Team Develops First Anode-Free Sodium Solid-State Battery

Introduction: Anode-Free Sodium Solid-State Battery

A team from the Laboratory for Energy Storage and Conversion (LESC) in the US has made a groundbreaking discovery. They have created the world’s first anode-free sodium solid-state battery. This innovation could lead to inexpensive, fast-charging, high-capacity batteries for Electric Vehicles and grid storage.

Key Details of the Sodium Battery Development

UC San Diego PhD candidate Grayson Deysher is the first author of the paper detailing their work. Their findings, published in Nature Energy, demonstrate a new battery architecture. This design allows for stable cycling for several hundred cycles.

Deysher stated, “Although there have been previous sodium, solid-state, and anode-free batteries, no one has been able to successfully combine these three ideas until now.”

Why Sodium Over Lithium?

By removing the anode and using sodium instead of lithium, the team asserts that the new battery is more affordable and environmentally friendly to produce. The solid-state design ensures the battery is both safe and powerful.

To achieve the energy density of a lithium battery, the team had to invent a new sodium battery architecture. In traditional batteries, an anode stores ions during charging. While the battery is in use, ions flow from the anode through an electrolyte to a cathode.

Anode-Free Innovations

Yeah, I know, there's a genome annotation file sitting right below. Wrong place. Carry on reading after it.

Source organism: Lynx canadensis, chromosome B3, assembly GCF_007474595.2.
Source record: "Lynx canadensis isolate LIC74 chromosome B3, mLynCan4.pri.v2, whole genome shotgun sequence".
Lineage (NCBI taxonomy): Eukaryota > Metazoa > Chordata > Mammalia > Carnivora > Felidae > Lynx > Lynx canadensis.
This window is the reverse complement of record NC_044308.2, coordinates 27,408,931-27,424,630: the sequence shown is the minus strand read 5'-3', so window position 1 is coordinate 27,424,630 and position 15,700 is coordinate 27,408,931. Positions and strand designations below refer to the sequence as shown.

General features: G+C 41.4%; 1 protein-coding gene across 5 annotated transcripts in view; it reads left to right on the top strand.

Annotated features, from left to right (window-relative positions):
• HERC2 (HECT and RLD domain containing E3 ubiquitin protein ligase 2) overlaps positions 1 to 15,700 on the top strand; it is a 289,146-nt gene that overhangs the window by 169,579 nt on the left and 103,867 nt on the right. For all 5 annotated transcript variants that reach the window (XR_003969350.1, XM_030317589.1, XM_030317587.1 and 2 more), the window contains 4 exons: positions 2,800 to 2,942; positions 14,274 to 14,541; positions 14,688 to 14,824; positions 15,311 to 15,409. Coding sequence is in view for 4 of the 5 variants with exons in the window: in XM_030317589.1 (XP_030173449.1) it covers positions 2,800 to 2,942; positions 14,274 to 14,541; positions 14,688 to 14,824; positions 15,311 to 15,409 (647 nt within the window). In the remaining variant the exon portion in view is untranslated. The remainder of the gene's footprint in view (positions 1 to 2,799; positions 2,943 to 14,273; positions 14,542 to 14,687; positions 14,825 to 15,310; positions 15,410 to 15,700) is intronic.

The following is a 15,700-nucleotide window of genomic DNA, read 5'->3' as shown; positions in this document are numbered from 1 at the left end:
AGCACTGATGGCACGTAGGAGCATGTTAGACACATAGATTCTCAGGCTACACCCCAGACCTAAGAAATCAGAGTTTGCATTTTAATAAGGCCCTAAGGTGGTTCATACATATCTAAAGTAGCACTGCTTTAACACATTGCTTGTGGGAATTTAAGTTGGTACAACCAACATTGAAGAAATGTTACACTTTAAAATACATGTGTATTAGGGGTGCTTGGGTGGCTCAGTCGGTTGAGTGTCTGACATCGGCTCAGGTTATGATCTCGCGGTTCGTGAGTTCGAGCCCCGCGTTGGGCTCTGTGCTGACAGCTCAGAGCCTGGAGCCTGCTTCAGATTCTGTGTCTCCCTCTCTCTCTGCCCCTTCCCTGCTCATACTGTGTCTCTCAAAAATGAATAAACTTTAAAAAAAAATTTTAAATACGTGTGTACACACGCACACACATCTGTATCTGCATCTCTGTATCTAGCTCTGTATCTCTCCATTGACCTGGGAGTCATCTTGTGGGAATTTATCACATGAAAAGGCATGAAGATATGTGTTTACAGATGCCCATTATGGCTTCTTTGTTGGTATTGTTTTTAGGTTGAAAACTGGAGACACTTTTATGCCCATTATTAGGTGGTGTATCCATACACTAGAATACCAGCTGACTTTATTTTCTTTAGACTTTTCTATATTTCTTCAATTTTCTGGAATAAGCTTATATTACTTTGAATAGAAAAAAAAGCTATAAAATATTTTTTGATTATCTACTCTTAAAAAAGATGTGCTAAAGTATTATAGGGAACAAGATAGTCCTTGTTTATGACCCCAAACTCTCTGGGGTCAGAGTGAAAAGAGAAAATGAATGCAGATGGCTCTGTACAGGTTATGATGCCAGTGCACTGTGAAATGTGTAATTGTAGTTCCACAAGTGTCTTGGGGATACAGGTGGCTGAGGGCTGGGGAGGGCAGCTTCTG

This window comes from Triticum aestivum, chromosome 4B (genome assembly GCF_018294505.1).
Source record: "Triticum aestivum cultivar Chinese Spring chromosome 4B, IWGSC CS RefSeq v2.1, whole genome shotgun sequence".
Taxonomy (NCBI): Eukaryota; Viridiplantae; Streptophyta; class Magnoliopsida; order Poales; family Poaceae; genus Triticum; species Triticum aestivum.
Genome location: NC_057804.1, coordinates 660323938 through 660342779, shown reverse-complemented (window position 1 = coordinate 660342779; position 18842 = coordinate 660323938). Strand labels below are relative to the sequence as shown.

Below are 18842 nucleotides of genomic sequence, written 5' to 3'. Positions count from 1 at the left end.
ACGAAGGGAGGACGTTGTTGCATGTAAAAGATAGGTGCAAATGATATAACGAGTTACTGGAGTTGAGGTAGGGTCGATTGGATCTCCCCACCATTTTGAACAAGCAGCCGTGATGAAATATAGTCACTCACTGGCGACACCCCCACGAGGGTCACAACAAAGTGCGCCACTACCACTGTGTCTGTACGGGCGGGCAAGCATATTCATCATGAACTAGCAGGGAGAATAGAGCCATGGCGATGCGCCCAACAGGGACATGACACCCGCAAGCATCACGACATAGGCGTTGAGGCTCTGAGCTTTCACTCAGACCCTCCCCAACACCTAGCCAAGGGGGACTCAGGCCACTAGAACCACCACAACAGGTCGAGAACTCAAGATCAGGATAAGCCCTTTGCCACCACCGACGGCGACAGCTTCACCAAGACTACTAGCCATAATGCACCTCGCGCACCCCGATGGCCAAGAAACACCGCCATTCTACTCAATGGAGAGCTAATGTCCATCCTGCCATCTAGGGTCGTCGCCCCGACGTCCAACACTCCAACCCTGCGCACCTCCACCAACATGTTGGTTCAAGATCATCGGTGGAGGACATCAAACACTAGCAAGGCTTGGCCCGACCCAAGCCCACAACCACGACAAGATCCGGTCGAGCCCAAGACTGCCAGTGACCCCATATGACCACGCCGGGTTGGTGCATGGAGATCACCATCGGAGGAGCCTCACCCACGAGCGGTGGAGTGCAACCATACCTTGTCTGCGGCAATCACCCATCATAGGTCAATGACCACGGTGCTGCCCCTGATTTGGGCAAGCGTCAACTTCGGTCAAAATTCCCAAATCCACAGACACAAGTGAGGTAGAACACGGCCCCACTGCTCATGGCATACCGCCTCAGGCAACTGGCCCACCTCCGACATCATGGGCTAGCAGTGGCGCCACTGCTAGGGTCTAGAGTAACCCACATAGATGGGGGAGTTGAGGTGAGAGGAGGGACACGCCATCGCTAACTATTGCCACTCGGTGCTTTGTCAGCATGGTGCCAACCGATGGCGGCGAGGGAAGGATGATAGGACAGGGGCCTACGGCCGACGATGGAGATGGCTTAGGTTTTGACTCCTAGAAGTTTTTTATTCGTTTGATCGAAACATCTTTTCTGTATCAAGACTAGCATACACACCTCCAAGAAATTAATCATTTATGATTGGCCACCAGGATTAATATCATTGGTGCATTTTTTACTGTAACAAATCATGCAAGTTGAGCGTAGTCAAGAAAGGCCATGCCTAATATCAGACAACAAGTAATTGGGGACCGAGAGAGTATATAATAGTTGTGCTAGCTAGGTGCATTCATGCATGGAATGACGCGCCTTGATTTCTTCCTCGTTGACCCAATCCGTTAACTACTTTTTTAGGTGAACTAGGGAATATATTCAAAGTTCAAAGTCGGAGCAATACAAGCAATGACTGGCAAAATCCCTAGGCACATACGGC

Anode-free batteries store ions on an electrochemical deposition of alkali metal directly on the current collector. This method enables higher cell voltage, lower cost, and increased energy density. However, it presents challenges. “In any anode-free battery, there needs to be good contact between the electrolyte and the current collector,” explained Deysher.

Typically, this contact is easy to achieve with a liquid electrolyte, which can flow and wet every surface. Yet, liquid electrolytes create a buildup of solid electrolyte interphase. This buildup steadily consumes active materials, reducing battery effectiveness over time.

To solve this issue, the team designed a current collector from aluminum powder. This powder flows like a liquid to surround the electrolyte. During assembly, the powder was densified under high pressure. This formed a solid current collector while maintaining liquid-like contact with the electrolyte. As a result, the battery achieves low-cost and high-efficiency cycling.

Future Prospects

“Sodium solid-state batteries are usually seen as a far-off-in-the-future technology,” added Deysher. “But we hope this paper can invigorate more push into the sodium area by demonstrating that it can indeed work well, even better than the lithium version in some cases.”

Both Deysher and Prof. Y. Shirley Meng, principal investigator at LESC, have filed a patent application through UC San Diego’s Office of Innovation and Commercialization.

This advancement helps solidify the role of sodium in future battery technologies. With its promising attributes, it could soon pave the way for more sustainable energy solutions.

The content presented on this page has not been manually verified by our team. While we strive to ensure accuracy, we cannot guarantee the validity, completeness, or timeliness of the information provided. Always consult with appropriate professionals or sources before making any decisions based on this content.

The image is randomly selected and doesn’t necessarily represent the company or the news above.

Stay Charged with the Latest in Sodium-Ion Technology! 

Please enable JavaScript in your browser to complete this form.
By providing your details in this form, you are giving consent to receive updates, news, and promotional content from SodiumBatteryHub and its associated partners and affiliates.